Di Angelo v. Wells Fargo, No. 15-20520 (5th Cir. 2016)

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Justia Opinion Summary

Plaintiff, daughter of Martin Schmidt, filed suit against Wells Fargo in Texas state court for negligence, promissory estoppel, and conversion. After removal to federal court, the district court granted summary judgment based on California Probate Code 13106(a), which discharges the holder of funds “from any further liability with respect to the money or property” upon receipt of an affidavit conforming to certain statutory requirements. The court concluded that, because plaintiff has failed to probate her father’s will, the only statutory claim that she may possibly have is under California’s laws of intestate succession, which give a decedent’s surviving children a share in the estate not passing to the decedent’s surviving spouse. A claim under the laws of intestacy, however, is inferior to a claim under the laws of testate succession, and it is questionable whether a claim to a percentage of an estate equates to a claim to specific assets in the estate, like the Wells Fargo bank accounts at issue here. The court also noted that plaintiff has waived any argument based on intestate succession by failing to raise the issue in the district court or in her briefs on appeal. Therefore, the court held that it is immaterial that plaintiff gave Wells Fargo actual notice or whether she reasonably and detrimentally relied on any representation by Wells Fargo’s Houston employees. The California legislative scheme grants Wells Fargo immunity from any injury that plaintiff may have suffered from the disbursement of funds to her stepmother. Accordingly, the court affirmed the judgment.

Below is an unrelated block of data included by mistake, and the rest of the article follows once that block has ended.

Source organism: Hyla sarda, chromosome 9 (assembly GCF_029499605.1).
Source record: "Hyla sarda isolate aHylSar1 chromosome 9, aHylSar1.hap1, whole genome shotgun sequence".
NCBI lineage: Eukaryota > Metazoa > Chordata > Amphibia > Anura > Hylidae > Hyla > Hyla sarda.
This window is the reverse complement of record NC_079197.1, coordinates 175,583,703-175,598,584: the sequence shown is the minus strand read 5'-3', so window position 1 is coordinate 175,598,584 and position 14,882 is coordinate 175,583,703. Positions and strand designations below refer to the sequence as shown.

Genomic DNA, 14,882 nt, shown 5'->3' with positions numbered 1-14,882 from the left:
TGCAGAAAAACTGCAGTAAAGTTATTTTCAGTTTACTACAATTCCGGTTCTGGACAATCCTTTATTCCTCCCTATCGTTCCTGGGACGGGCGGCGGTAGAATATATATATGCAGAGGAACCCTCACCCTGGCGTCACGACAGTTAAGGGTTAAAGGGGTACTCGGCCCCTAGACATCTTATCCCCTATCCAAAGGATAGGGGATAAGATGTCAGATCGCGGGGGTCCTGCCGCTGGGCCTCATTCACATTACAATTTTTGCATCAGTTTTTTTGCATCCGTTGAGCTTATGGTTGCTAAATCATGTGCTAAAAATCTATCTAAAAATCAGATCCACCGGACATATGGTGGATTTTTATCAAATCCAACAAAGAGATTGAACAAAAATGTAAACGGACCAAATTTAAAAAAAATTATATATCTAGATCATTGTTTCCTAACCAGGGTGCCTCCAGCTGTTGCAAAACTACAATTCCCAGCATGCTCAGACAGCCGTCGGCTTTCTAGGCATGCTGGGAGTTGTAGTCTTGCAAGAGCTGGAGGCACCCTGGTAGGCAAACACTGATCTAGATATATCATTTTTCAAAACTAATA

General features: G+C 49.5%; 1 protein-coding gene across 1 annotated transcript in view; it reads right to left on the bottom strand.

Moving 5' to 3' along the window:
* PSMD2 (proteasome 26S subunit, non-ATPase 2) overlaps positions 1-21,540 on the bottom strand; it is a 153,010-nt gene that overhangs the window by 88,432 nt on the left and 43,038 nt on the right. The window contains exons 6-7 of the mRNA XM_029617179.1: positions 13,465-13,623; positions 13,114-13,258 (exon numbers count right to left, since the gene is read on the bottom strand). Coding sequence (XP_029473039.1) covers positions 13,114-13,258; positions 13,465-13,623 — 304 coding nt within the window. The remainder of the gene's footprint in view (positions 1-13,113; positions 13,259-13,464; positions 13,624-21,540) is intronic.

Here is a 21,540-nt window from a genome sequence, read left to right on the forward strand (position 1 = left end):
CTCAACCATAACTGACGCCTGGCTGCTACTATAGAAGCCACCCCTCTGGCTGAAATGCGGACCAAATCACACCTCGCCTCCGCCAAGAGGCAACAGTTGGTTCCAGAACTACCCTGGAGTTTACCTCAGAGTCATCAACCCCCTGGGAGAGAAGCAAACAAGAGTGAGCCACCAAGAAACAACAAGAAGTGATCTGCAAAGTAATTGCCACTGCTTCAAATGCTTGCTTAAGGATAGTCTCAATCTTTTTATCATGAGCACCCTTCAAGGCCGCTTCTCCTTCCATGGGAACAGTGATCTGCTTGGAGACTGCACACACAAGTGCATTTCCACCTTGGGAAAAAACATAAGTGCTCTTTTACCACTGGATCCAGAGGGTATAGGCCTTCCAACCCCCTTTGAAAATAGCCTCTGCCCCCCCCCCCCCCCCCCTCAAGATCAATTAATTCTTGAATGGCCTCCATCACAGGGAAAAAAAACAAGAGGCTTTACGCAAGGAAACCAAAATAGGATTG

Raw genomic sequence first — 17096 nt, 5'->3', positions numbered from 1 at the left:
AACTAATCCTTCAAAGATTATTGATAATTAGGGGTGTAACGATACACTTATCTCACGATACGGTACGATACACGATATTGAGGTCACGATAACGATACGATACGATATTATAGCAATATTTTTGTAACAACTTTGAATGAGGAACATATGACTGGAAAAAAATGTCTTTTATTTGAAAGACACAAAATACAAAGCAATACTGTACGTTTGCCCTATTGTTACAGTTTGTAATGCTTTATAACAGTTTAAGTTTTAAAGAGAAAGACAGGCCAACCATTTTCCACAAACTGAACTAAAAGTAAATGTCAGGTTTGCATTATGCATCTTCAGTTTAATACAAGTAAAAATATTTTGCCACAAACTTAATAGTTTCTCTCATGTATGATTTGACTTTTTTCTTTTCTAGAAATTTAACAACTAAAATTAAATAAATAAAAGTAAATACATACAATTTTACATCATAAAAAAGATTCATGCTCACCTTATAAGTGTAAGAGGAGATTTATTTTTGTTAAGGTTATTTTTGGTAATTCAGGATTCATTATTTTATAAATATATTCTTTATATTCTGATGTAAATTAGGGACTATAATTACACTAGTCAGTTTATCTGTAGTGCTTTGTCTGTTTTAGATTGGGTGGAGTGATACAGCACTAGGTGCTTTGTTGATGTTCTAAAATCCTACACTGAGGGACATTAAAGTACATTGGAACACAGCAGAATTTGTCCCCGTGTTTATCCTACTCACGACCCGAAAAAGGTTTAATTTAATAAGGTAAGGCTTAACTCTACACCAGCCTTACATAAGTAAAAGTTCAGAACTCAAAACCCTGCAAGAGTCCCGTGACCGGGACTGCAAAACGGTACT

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Case: 15-20520 Document: 00513486779 Page: 1 Date Filed: 04/29/2016 IN THE UNITED STATES COURT OF APPEALS FOR THE FIFTH CIRCUIT No. 15-20520 Summary Calendar United States Court of Appeals Fifth Circuit FILED April 29, 2016 Lyle W. Cayce Clerk SEQUOIA DI ANGELO, Plaintiff–Appellant, versus WELLS FARGO BANK, NATIONAL ASSOCIATION; GIOVANNINA CANTALE, Defendants–Appellees. Appeal from the United States District Court for the Southern District of Texas Before REAVLEY, SMITH, and HAYNES, Circuit Judges. JERRY E. SMITH, Circuit Judge: Sequoia Di Angelo appeals a summary judgment in favor of Wells Fargo Bank, National Association (“Wells Fargo”). She raises two issues: first, that the district court should have applied Texas rather than California law; and second, that there are genuine disputes of material fact that preclude summary judgment. We find no error and affirm. Case: 15-20520 Document: 00513486779 Page: 2 Date Filed: 04/29/2016 No. 15-20520 I. On July 28, 2013, Martin Schmidt (“Schmidt”) and his son Denali Schmidt died in an avalanche while attempting to become the first father-son team to climb K2, the second highest mountain on earth. Soon thereafter, Di Angelo received news of the deaths and obtained a copy of a will that her father had signed in New Zealand in 2010. The will contained a provision leaving the money in Schmidt’s U.S. bank accounts to “to my son DENALI MARTIN VALDEMAR SCHMIDT and my daughter SEQUOIA DIANGLEO [sic] equally if both are living at my death but if only one of them is living at my death then to that one.” On September 1, 2013, Di Angelo went to a Houston branch of Wells Fargo seeking information on her father’s bank accounts. She was told that Wells Fargo could not share any information without copies of her father’s death certificate and will. She informed a bank employee that her stepmother, Giovannina Cantale, who lives in New Zealand, might try to withdraw the funds and asked the representative to place a note in the bank’s records indicating that Di Angelo was making a claim on the funds. The employee refused but assured Di Angelo that no one could access the funds without copies of her father’s death certificate and will. The employee also said that court intervention would be necessary given the amount of the funds. On November 11, Di Angelo visited the same branch with copies of the death certificate and will but was told that there were no active accounts. When Di Angelo returned in December, a different employee told her that her stepmother had emptied and closed her father’s accounts from a Wells Fargo branch in California. Di Angelo sued Wells Fargo in Texas state court for negligence, promissory estoppel, and conversion. Wells Fargo removed to federal court, which 2 Case: 15-20520 Document: 00513486779 Page: 3 Date Filed: 04/29/2016 No. 15-20520 granted summary judgment based on California Probate Code § 13106(a), which discharges the holder of funds “from any further liability with respect to the money or property” upon receipt of an affidavit conforming to certain statutory requirements. II. Di Angelo contends that summary judgment was improper because Texas rather than California law governs and because there are genuine disputes of material fact. We disagree. To begin, Di Angelo has waived her objection, on choice-of-law grounds, to the applicability of Section 13106(a). In the district court, Di Angelo maintained only that § 13106(a) is not fatal to her claim because Wells Fargo had actual notice of her allegedly superior claim to Schmidt’s accounts and that, under Texas law, her oral notice sufficed to give Wells Fargo “actual notice.” Di Angelo never claimed, as she does now on appeal, that choice-of-law rules require application of Texas law to events that occurred in California. To the contrary, she conceded that California law applies to events occurring in California, positing only that Texas law governs whether her interactions with Wells Fargo’s Houston employees provided the bank with actual notice of her claims. Given the applicability of California law, there is no genuine dispute of material fact. Section 13106(a) discharges the holder of funds “from any further liability with respect to the money or property” upon receipt of an affidavit conforming to the requirements of Sections 13100 through 13104 of the California Probate Code. “The holder may rely in good faith on the statements in the affidavit or declaration and has no duty to inquire into the truth of any statement in the affidavit or declaration.” CAL. PROB. CODE § 13106(a). 3 Case: 15-20520 Document: 00513486779 Page: 4 Date Filed: 04/29/2016 No. 15-20520 Di Angelo reasons, however, that § 13106(a) notwithstanding Wells Fargo may still be liable because it had actual notice of her claim to the funds. In Mautner v. Peralta, 215 Cal. App. 3d 796 (1989), a bank received written notice of a claim by the California Veterans Home (the “Home”) to the funds in a decedent’s account under California’s Military and Veterans Code § 1035.05(b), which made the Home the decedent’s statutory heir. The bank, however, later distributed the funds to a beneficiary of the will. When the Home sued, the bank claimed immunity from liability under the predecessor statute to § 13106(a). The state appellate court rejected that argument because the Home had a superior statutory claim and could not participate in the Probate Code’s typical affidavit/declaration procedures for small estates. The court thus created an exception to immunity where the holder of funds has actual notice of a superior statutory claim. We agree with the district court a quo that the situation in Mautner is not comparable to the one here and thus that Di Angelo cannot have recourse to the judicially-created “actual notice” exception to § 13106(a) immunity. No statute gives Di Angelo a claim to Schmidt’s bank accounts superior to claims deriving from testate succession, as was the case in Mautner. Because Di Angelo has failed to probate her father’s will, the only statutory claim that she may possibly have is under California’s laws of intestate succession, which give a decedent’s surviving children a share in the estate not passing to the decedent’s surviving spouse. See CAL. PROB. CODE §§ 6401, 6402. A claim under the laws of intestacy, however, is inferior to a claim under the laws of testate succession, and it is questionable whether a claim to a percentage of an estate equates to a claim to specific assets in the estate, like the Wells Fargo bank accounts at issue here. We further note that Di Angelo has waived any 4 Case: 15-20520 Document: 00513486779 Page: 5 Date Filed: 04/29/2016 No. 15-20520 argument based on intestate succession by failing to raise the issue in the district court or in her briefs on appeal. Given these facts, we hold that it is immaterial whether Di Angelo gave Wells Fargo actual notice or whether she reasonably and detrimentally relied on any representation by Wells Fargo’s Houston employees. The California legislative scheme grants Wells Fargo immunity from any injury that Di Angelo may have suffered from the disbursement of funds to her stepmother. See CAL. PROB. CODE § 13106(a). If Di Angelo has indeed been injured, she must proceed directly against the person to whom Wells Fargo disbursed the money, namely, her stepmother. 1 What Di Angelo seeks—to have Wells Fargo make a double payment, once to her and once to her stepmother—is precisely what California law denies. The summary judgment is AFFIRMED. 2 See CAL. PROB. CODE § 13110(a) (“[E]ach person to whom payment, delivery, or transfer of the decedent’s property is made under this chapter is personally liable to the extent provided in Section 13112 to any person having a superior right by testate or intestate succession from the decedent.”). 1 2 Wells Fargo’s opposed motion for leave to file an additional brief is DENIED. 5